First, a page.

Late this summer I spent a lot of time in hotel rooms as I traveled for work. To the right is my “window seat” on a flight from Dallas to San Antonio. (Why did they even bother installing a window? Do I need to see the engine?) Travel also means dealing with hotel wi-fi networks. At least everywhere I stayed had free wi-fi. (I’ll spare you my rant on that pet peeve here.) But, I still found it frustrating.

At home, my network is saved on all my devices. I turn them on, they are connected. The typical hotel experience involves having to go to your browser, convince it to go to the login page, and enter a username and password. Every time. It always seems more challenging on a small device like a cell phone.

Having recently made the jump to a “smart” phone under intense pressure from my kids, I discovered that if I had logged onto a network once, it would be “saved” in my phone. The only really useful thing for a network is to be connected, however.

I soon found myself saying out loud to my phone as I did the digital dance of trying to connect, “I don’t want to be saved, I want to be connected!” It only took me about three times of hearing myself say that before I started mulling over the theological implications of such a statement.

It is nice that my phone saves networks. That function allows it to auto-connect at home. But it is not the full functionality that makes the phone really useful. Who wants to travel around and just catalog wi-fi network names?

We too, are made for more. Being “saved” is great. I am thankful that by Christ’s death atoned for my sins. But the New Testament has many references that indicate there is more to life that that.

Indeed, I count everything as loss because of the surpassing worth of knowing Christ Jesus my Lord. (Philippians 3:8)

Abide in me, and I in you. As the branch cannot bear fruit by itself unless it abides in the vine, neither can you, unless you abide in me. (John 15:4)

And now little children, abide in him, so that when he appears we may have confidence and not shrink from him in shame at his coming. (1 John 2:28)

May our Lord never look upon us and say, “I came that you might be connected, that you may know me and walk with me and follow me, not just to save you.

1G. K.. Chesterton, “On Running After Ones Hat”, All Things Considered, 1908

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Imagination at Work

I’ve been published at the Imagination Symposium being hosted by the Center for a Just Society. (This is under the auspices of the John Jay Institute.)

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A Gospel Conspiracy Theory (Sort of)

I recently watched the original Willy Wonka and the Chocolate Factory with Gene Wilder again. It is a masterful performance by Wilder, despite some of the other quirks of the plot. An interesting plot element is the shadowy character of Mr. Wilkinson. Most of us remember him as “Arthur Slugworth.”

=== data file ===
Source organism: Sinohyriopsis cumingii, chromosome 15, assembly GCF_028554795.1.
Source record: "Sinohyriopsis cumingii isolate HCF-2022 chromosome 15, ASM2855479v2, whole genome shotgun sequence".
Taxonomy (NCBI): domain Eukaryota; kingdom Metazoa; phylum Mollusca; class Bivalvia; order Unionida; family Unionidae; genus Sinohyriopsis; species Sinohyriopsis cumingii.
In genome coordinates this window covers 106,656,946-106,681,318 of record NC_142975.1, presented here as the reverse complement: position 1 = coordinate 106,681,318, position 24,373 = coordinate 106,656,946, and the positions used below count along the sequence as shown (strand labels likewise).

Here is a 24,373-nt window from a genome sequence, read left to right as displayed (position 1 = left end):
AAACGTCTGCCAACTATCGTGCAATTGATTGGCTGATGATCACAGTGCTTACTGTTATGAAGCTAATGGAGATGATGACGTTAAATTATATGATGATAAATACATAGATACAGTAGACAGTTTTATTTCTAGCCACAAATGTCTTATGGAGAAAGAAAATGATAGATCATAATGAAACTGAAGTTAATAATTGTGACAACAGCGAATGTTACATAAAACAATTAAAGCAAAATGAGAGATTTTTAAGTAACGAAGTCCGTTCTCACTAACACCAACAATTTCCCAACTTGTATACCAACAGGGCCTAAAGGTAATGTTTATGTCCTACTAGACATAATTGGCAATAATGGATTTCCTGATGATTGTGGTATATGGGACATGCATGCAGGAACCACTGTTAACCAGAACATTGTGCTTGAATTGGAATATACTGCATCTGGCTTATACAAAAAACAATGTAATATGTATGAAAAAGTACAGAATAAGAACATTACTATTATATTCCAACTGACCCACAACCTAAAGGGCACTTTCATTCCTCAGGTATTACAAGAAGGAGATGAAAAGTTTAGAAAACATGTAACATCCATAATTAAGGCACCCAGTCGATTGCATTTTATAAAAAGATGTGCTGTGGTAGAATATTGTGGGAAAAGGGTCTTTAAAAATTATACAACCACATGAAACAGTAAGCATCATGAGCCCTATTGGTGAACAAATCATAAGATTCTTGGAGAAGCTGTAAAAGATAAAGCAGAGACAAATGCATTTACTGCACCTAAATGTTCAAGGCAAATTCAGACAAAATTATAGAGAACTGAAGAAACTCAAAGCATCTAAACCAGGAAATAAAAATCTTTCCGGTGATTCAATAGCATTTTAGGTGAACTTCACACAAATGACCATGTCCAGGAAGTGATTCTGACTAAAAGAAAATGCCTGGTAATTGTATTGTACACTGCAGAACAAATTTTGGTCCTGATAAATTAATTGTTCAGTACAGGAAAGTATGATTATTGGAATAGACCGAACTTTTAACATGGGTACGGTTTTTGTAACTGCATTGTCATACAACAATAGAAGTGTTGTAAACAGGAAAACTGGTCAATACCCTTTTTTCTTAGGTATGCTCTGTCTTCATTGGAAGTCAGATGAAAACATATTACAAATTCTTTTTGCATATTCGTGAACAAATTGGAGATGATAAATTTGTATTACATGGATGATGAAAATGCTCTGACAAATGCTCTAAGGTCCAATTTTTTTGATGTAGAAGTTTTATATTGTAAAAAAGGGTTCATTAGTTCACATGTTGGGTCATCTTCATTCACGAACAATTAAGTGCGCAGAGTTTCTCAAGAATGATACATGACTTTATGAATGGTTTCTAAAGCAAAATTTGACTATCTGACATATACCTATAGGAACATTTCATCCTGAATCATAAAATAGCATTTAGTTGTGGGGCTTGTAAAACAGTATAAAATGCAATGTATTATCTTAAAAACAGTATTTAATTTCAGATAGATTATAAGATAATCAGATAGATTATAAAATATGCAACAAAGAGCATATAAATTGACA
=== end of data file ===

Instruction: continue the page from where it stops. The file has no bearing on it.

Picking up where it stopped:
He appears as each golden ticket is found and explains that he wants the child to steal an Everlasting Gobstopper for him. The presence of the conspiracy plays into the demise of both Violet and Mike. It also lays hold of Grandpa Joe, but Charlie, the hero of the story, resists the siren song to sell out, and is declared the winner.

The Slugworth conspiracy served to help separate the sheep from the goats in this iconic film. The lure of lucrative betrayal is an element that lingers throughout the film–especially when the characters met challenge or rebuke.

Without the presence of Slugworth, the film would have lost one of it’s darker undertones, and also some of it’s moral punch when Charlie lays the Gobstopper on Mr. Wonka’s desk when he thinks, he too, has been disqualified and must leave without his lifetime supply of chocolate.

In the Gospel narratives, it is clear that during Holy Week Jesus makes explicit that one of the disciples would betray him. A conspiracy is afoot, and Christ makes it known to all, though he does not name Judas immediately. I found it interesting reading John 6 recently, that we have a hint that perhaps the disciples knew something was up much sooner.

But there are some of you who do not believe.” (For Jesus knew from the beginning who those were who did not believe, and who it was who would betray him.) (John 6:64 ESV)

Even the “There are some of you who do not believe” signifies that there is a potential agent provocateur in their midst. This, it seems, would incite a question–if unspoken, at least thought–by all 12 disciples.

“Is it me?”

This led me to ponder, was the presence of a betrayer necessary to the development of the Apostles? Was it part of their divinely ordered formation to “have a Judas”? Did the dark undercurrent of the possibility of betrayal play, perhaps, a similar effect in the development of the disciples as the presence of Slugworth played for Charlie?

A case can be made that we can only really grown in Christ-likeness if we are willing to face hard questions. Some of the hardest were faced by the disciples. “Do you want to go away as well?” and “Do you truly love me?” come to mind.

In the early church, one of the hardest questions faced by believers was whether or not they could be faithful even unto martyrdom. Some were not, and this generated some controversy in the early church. Could someone who had denied Christ under duress really be a believer? Could they be restored to fellowship?

Interestingly, it was those who had stood up under near-death torture and suffering who were most sympathetic to those who had caved. It seems they had empathy for their brothers and sisters because they too, had felt the strong temptation to give in.

We may never have a knife held to our neck and be challenged to recant our faith or die. But, all of us face decisions on a regular basis where we know one choice to be Christ-affirming and another to be Christ-denying. We all, on occasion, fall short of the glory of God, either through commission or omission.

Ultimately, we only truly rest in God’s grace, and not our own merit when we, in honesty, can answer Jesus and say, “Yes, sometimes I do want to bail. I know the sin and vice that lurk in my heart and the evil that I am capable of. Too often I chose the path of destruction and not the path of life” Only when we echo the words of Peter, “Depart from me, for I am a sinful man, O Lord,” (Luke 5:8 ESV) do we truly grasp the position we are in.